I’m driven to comment on author/scholar Daniel Pipes’writings (and beliefs) about the nature of Islam. He has a view of Muhammad’s life and bellicose influence on his modern-day followers that is troubling to some of us who continue to observe the progression of the current jihad wave – throughout the world.
I just received Andrew Bostom’s latest essay, published in The Jewish Press. Dr. Bostom responded to, and examined, Pipes’ latest musing on the subject of Islam(ism), which was also recently published in TJP. I highly recommend that you read both essays in their entirety.
What motives lay behind last month’s Boston Marathon bombing and the would-be attack on a VIA Rail Canada train?
Leftists and establishmentarians variously offer imprecise and tired replies – such as “violent extremism” or anger at Western imperialism – unworthy of serious discussion. Conservatives, in contrast, engage in a lively and serious debate among themselves: some say Islam the religion provides motive, others say it’s a modern extremist variant of the religion, known as radical Islam or Islamism.
As a participant in the latter debate, here’s my argument for focusing on Islamism.
Those focusing on Islam itself as the problem (such as ex-Muslims like Wafa Sultan and Ayaan Hirsi Ali) point to the consistency from Muhammad’s life and the contents of the Koran and Hadith to current Muslim practice. Agreeing with Geert Wilders’ film Fitna, they point to striking continuities between Koranic verses and jihad actions. They quote Islamic scriptures to establish the centrality of Muslim supremacism, jihad and misogyny, concluding that a moderate form of Islam is impossible. They point to Turkish prime minister Recep Tayyip Erdoğan‘s deriding the very idea of a moderate Islam. Their killer question is, “Was Muhammad a Muslim or an Islamist?” They contend that we who blame Islamism do so out of political correctness or cowardliness…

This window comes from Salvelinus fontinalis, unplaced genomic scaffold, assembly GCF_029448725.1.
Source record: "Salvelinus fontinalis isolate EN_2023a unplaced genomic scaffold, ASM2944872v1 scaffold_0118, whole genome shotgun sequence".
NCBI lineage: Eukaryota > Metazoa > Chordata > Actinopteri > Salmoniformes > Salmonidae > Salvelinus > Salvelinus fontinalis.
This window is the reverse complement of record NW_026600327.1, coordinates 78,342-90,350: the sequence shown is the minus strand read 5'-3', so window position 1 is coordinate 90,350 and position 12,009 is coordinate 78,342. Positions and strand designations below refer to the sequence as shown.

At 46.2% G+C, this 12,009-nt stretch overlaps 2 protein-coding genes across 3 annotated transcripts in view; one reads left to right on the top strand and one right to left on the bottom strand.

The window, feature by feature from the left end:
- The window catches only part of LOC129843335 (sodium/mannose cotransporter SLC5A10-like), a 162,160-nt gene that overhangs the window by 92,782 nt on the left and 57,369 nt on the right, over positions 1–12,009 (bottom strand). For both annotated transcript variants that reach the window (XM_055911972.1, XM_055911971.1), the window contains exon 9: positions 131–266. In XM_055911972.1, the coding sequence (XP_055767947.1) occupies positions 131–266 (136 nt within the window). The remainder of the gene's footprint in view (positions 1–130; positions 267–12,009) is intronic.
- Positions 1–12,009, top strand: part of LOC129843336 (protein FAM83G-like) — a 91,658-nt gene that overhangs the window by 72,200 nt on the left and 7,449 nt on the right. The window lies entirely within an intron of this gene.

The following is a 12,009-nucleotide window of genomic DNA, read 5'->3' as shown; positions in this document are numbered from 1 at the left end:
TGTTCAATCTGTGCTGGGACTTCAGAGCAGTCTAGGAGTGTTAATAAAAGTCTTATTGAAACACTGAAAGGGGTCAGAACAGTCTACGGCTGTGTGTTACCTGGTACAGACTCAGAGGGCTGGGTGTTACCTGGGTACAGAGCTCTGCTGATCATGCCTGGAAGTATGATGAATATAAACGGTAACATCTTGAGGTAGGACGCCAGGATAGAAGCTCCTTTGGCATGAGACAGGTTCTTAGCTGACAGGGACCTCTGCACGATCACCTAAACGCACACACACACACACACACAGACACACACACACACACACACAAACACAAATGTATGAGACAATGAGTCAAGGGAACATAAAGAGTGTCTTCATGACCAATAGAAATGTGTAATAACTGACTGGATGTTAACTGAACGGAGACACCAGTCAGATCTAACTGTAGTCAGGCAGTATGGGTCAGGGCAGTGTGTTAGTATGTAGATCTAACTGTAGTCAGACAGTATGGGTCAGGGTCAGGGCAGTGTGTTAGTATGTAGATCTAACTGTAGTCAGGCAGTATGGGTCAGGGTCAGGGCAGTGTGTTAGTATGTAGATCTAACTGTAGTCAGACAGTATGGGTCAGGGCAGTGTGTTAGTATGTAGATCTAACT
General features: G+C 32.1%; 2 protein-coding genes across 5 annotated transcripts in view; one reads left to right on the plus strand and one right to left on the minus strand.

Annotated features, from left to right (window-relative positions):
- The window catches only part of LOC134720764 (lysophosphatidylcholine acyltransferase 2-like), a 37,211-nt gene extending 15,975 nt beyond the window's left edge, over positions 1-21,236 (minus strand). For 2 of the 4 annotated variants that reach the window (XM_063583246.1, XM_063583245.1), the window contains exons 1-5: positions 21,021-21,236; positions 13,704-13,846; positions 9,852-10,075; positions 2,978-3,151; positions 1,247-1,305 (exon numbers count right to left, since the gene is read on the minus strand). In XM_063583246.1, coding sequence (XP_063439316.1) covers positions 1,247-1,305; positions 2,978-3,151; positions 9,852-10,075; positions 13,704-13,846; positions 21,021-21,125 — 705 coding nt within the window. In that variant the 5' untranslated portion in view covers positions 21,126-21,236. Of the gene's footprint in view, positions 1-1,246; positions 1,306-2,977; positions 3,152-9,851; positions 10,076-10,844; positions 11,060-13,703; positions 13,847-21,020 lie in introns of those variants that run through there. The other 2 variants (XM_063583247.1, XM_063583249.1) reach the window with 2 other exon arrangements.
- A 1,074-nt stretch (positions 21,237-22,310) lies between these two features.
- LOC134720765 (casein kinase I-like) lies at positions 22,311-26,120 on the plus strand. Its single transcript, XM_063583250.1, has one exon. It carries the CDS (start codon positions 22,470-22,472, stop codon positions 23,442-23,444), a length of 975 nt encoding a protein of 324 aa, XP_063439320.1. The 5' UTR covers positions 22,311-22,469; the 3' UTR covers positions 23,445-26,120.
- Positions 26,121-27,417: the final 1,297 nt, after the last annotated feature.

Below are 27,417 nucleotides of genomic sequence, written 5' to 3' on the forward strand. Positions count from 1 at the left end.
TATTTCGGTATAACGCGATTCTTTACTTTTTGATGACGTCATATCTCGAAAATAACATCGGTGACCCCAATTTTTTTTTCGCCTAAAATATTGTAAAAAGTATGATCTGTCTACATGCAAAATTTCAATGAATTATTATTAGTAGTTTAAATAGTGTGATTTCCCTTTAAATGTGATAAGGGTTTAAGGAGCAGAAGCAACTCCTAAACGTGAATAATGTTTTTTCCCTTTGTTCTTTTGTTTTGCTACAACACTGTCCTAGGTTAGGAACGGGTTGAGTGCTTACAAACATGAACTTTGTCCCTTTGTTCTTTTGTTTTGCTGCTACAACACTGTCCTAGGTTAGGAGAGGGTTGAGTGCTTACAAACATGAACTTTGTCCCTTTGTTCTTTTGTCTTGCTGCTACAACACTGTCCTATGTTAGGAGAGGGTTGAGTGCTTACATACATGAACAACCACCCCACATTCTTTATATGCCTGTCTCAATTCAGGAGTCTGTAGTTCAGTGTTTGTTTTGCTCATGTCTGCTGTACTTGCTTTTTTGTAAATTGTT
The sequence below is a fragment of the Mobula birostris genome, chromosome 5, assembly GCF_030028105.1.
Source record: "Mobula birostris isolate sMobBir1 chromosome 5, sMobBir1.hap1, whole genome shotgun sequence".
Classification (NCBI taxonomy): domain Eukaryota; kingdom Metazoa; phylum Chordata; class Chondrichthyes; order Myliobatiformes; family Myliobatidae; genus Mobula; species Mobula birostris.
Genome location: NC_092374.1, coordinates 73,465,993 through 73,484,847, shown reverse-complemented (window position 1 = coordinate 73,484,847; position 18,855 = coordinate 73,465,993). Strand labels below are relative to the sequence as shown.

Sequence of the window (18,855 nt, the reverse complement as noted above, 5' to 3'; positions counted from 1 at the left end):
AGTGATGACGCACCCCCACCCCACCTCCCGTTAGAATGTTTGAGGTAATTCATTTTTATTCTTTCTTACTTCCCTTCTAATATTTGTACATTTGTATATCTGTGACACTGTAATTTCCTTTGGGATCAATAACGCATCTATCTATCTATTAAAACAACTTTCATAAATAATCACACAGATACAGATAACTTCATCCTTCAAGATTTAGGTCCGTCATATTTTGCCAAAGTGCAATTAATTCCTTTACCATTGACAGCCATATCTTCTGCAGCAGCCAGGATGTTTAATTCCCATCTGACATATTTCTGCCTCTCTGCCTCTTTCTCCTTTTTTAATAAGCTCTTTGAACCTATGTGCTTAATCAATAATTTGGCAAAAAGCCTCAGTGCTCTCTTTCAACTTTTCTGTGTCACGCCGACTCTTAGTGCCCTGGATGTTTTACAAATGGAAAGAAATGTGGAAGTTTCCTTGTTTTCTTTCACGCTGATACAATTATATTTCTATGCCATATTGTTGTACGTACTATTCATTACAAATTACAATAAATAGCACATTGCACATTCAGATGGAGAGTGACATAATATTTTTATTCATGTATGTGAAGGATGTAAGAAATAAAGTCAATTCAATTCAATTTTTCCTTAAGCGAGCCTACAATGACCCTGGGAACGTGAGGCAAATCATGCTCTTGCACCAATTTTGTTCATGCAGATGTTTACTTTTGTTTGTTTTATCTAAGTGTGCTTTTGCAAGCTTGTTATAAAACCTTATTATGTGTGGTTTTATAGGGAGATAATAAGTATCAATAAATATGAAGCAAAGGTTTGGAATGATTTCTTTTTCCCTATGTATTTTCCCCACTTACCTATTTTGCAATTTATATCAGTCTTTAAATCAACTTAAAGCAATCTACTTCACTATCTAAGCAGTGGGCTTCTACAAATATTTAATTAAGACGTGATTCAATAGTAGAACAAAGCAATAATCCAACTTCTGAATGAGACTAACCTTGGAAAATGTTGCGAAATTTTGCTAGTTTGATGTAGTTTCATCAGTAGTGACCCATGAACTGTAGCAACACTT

Bostom writes, in part::
Has there been an unexpected “harmonic convergence” regarding Islam between Daniel Pipes, the historian, and unabashed Zionist, and Edward Said, anti-Israeli, Arab polemicist?
Daniel Pipes’ recent essay in The Jewish Press (originally published in the Washington Times) derides “those who focus on Islam itself as the problem”—identifying Ayaan Hirsi Ali, Wafa Sultan, and Dutch Parliamentarian Geert Wilders by name…
Most of his essay re-affirms (without hard doctrinal and historical facts) the arguments Pipes has discussed before: Islam’s prophet Muhammad was not an “Islamist,” and was not responsible for “Islamism,” which is a “modern extremist variant” of Islam; an “unbearable” discordance between “pre-modern accomplishment and modern failure” caused the “psychic trauma” which engendered “Islamism” in the 1920s; and a mere 10-15% of Muslims support “Islamism.”…
Most troubling to me is Pipes’ conclusion, which goes thusly:
Our killer question is “How do you propose to defeat Islamism?” Those who make all Islam their enemy not only succumb to a simplistic and essentialist illusion but they lack any mechanism to defeat it. We who focus on Islamism see World War II and the Cold War as models for subduing the third totalitarianism. We understand that radical Islam is the problem and moderate Islam is the solution. We work with anti-Islamist Muslims to vanquish a common scourge. We will triumph over this new variant of barbarism so that a modern form of Islam can emerge.
Really? It is not that we made all of Islam our enemy. Rather, Islam, by and through Muhammad’s doctrinal dictates and actions, declared total war on all of the world’s non-believers nearly fourteen hundred years ago. The recent atrocities we are witnessing (including the Boston Marathon bombing), are not in any way a “new variant of barbarism”, except to the extent that there are now cell phones to use in detonating the devices of jihad. It is all a continuation of the unthinkable savagery from the 7th Century, promulgated and commanded by Muhammad, himself – for eternity.
Mr. Pipes has a dream that will never be realized, because it’s not based in any way on reality or historical fact. It is truly just a dream.